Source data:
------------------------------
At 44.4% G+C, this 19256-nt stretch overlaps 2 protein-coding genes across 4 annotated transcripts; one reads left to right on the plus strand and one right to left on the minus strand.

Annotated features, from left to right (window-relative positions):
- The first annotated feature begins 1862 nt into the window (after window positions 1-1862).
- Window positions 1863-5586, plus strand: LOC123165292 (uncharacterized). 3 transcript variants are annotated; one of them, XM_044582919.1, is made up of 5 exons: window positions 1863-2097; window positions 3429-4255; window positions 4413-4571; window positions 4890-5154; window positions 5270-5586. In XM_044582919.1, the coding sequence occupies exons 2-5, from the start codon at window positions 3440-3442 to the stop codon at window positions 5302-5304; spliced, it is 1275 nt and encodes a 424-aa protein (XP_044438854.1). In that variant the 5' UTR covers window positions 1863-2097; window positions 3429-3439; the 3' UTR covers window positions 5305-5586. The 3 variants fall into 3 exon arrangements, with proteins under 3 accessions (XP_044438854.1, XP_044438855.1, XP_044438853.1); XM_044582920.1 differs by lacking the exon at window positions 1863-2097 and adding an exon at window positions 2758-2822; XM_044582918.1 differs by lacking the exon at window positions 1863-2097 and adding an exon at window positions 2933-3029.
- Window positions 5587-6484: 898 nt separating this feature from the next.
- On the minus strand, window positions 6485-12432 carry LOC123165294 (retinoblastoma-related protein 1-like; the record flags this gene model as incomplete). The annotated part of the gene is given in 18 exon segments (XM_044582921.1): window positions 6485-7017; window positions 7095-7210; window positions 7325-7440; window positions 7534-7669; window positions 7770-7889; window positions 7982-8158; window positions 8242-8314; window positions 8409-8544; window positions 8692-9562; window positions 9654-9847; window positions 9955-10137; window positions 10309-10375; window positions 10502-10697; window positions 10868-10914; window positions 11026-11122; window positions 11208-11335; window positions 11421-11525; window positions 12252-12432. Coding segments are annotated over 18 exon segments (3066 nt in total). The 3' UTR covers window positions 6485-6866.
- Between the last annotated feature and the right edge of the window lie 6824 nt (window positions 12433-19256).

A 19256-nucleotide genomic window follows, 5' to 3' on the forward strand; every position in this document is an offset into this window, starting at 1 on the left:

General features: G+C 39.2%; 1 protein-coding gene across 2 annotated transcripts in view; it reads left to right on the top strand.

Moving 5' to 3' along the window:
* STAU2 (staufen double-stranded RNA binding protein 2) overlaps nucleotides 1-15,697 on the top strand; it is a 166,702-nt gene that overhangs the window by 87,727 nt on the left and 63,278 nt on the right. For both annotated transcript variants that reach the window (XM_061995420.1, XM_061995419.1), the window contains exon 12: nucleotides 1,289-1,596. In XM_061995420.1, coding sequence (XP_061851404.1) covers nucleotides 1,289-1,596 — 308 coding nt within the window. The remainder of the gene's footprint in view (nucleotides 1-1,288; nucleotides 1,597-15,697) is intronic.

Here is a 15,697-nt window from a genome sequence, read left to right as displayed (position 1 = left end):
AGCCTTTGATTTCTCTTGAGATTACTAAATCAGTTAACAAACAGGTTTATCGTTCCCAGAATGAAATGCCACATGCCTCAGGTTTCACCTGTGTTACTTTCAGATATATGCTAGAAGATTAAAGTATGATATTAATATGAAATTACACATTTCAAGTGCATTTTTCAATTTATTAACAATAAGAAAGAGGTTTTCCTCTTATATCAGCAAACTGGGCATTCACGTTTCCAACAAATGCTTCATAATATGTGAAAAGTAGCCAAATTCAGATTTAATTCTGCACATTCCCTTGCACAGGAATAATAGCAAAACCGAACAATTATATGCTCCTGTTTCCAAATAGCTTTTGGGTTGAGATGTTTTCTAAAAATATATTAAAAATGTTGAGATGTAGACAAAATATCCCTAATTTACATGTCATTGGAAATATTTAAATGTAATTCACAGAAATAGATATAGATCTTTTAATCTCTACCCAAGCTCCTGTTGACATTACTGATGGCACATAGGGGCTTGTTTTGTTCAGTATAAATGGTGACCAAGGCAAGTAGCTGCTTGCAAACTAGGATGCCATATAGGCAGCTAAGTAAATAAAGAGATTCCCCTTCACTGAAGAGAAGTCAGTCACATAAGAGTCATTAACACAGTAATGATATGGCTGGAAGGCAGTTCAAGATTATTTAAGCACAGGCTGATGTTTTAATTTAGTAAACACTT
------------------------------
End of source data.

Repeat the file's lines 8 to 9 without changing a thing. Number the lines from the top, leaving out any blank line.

A 19256-nucleotide genomic window follows, 5' to 3' on the forward strand; every position in this document is an offset into this window, starting at 1 on the left:

General features: G+C 39.2%; 1 protein-coding gene across 2 annotated transcripts in view; it reads left to right on the top strand.